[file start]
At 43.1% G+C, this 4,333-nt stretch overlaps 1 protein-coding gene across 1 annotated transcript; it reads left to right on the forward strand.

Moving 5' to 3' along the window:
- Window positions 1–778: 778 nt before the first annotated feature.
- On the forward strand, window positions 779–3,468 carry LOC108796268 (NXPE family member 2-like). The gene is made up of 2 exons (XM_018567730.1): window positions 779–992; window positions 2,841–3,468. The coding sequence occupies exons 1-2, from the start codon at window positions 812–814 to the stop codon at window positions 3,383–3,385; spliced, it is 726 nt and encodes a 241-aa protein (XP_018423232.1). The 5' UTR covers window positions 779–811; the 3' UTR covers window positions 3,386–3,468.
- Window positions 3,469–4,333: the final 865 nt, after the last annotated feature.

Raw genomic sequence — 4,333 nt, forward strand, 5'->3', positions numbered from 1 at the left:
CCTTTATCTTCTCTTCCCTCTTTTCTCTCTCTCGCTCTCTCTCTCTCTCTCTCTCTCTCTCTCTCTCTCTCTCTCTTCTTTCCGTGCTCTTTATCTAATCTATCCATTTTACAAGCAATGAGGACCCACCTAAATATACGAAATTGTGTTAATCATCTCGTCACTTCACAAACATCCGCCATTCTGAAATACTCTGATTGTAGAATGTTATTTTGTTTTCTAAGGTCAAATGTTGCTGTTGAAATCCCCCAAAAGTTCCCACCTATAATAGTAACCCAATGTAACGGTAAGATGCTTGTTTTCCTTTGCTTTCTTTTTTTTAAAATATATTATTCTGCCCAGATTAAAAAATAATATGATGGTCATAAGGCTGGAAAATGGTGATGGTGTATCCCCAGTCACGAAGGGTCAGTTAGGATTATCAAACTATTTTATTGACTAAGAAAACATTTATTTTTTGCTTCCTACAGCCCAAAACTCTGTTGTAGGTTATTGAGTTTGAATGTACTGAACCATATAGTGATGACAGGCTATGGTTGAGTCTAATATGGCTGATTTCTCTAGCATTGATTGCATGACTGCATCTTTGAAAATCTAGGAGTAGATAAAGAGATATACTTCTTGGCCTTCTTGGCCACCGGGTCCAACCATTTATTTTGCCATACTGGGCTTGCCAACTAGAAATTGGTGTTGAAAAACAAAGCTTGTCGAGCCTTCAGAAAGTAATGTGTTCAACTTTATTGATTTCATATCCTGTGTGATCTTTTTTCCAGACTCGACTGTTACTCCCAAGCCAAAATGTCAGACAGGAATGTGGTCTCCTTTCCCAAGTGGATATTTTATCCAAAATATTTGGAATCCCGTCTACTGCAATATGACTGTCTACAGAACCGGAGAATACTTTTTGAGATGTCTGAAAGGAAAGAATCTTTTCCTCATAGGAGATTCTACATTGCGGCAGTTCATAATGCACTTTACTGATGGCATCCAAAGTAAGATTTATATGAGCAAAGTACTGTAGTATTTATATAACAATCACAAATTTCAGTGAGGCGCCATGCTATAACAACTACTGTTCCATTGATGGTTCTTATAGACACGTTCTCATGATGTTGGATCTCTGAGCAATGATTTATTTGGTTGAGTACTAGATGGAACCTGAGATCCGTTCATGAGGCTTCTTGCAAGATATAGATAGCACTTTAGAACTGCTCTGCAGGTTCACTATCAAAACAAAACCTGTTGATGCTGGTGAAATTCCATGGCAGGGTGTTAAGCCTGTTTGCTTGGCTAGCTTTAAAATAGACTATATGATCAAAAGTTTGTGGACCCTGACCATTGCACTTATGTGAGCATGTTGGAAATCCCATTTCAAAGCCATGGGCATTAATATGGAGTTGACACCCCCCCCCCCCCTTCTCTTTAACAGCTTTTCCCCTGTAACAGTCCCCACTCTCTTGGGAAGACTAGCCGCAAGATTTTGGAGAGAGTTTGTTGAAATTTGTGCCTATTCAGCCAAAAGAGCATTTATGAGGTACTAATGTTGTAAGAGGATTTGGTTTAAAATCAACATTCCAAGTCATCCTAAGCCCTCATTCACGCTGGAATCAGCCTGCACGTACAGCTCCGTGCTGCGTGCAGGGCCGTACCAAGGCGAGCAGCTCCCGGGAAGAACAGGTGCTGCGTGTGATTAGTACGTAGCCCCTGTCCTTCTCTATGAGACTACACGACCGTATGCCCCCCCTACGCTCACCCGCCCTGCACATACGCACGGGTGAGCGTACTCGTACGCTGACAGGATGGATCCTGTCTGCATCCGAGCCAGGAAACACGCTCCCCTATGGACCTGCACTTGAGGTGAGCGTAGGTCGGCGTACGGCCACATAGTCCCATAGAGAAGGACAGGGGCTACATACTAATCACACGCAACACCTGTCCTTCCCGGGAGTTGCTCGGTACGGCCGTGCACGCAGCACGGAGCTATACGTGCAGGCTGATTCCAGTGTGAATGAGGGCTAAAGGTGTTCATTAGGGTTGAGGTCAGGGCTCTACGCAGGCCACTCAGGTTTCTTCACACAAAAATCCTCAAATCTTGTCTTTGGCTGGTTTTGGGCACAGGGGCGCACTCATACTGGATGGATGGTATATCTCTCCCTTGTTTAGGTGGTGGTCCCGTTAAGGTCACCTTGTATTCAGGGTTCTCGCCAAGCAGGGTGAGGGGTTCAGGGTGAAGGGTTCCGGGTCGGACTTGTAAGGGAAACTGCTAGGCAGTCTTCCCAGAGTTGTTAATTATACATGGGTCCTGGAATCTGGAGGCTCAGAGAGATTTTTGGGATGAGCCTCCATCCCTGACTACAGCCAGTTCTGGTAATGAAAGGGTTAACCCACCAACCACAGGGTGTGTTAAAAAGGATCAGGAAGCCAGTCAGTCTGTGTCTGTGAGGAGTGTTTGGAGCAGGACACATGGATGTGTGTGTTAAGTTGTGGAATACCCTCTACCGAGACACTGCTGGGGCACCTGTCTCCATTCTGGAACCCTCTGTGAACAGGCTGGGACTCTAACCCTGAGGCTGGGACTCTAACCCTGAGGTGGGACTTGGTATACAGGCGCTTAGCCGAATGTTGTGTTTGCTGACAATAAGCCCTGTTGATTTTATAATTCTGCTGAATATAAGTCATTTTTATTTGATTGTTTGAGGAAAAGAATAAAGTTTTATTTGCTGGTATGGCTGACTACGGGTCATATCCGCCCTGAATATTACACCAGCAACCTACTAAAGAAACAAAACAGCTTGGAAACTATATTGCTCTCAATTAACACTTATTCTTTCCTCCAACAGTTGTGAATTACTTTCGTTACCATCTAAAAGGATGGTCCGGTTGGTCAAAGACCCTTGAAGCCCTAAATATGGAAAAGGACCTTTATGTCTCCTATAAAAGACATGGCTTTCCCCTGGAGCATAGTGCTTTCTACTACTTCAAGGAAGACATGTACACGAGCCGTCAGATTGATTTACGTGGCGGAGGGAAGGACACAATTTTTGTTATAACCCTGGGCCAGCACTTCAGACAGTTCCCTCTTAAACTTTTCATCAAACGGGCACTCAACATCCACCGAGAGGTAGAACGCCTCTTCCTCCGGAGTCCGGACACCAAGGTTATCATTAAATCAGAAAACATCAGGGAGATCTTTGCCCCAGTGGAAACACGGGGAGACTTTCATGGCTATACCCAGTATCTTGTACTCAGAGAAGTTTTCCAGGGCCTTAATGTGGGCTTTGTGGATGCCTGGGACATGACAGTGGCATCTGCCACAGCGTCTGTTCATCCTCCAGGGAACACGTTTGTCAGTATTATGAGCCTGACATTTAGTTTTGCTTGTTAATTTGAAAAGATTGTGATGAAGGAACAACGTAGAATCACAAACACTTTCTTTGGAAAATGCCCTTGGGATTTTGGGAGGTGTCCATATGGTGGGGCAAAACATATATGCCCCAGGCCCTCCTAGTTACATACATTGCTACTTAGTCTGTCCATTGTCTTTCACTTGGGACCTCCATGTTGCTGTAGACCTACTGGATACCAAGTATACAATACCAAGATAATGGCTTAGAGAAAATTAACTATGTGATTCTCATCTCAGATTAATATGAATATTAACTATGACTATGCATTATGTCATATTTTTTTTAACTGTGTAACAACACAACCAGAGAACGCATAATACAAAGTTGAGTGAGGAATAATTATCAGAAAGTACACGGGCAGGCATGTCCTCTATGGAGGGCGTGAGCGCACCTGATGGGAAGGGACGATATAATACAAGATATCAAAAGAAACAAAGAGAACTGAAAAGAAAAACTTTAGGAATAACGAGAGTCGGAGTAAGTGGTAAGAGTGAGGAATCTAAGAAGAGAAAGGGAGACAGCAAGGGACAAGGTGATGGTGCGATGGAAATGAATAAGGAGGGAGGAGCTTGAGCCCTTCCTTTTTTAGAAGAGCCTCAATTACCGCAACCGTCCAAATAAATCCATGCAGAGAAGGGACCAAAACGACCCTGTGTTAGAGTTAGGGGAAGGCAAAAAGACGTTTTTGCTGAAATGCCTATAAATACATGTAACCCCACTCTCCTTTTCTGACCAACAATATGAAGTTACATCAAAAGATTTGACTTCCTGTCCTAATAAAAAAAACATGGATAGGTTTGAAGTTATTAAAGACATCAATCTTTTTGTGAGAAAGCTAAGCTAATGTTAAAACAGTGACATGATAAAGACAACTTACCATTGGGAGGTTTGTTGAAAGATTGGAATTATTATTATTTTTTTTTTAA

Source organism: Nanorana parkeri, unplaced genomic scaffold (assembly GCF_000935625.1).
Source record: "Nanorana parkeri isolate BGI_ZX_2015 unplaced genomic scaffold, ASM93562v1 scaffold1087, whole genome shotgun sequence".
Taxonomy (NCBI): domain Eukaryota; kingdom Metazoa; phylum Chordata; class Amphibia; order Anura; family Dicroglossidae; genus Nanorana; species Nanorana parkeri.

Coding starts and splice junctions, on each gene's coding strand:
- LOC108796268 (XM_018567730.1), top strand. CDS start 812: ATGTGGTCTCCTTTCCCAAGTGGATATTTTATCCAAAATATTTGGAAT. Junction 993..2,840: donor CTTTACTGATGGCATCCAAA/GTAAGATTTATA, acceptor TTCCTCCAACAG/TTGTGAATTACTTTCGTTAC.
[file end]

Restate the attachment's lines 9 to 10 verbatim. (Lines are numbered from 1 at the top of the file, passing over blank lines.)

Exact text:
Source record: "Nanorana parkeri isolate BGI_ZX_2015 unplaced genomic scaffold, ASM93562v1 scaffold1087, whole genome shotgun sequence".
Taxonomy (NCBI): domain Eukaryota; kingdom Metazoa; phylum Chordata; class Amphibia; order Anura; family Dicroglossidae; genus Nanorana; species Nanorana parkeri.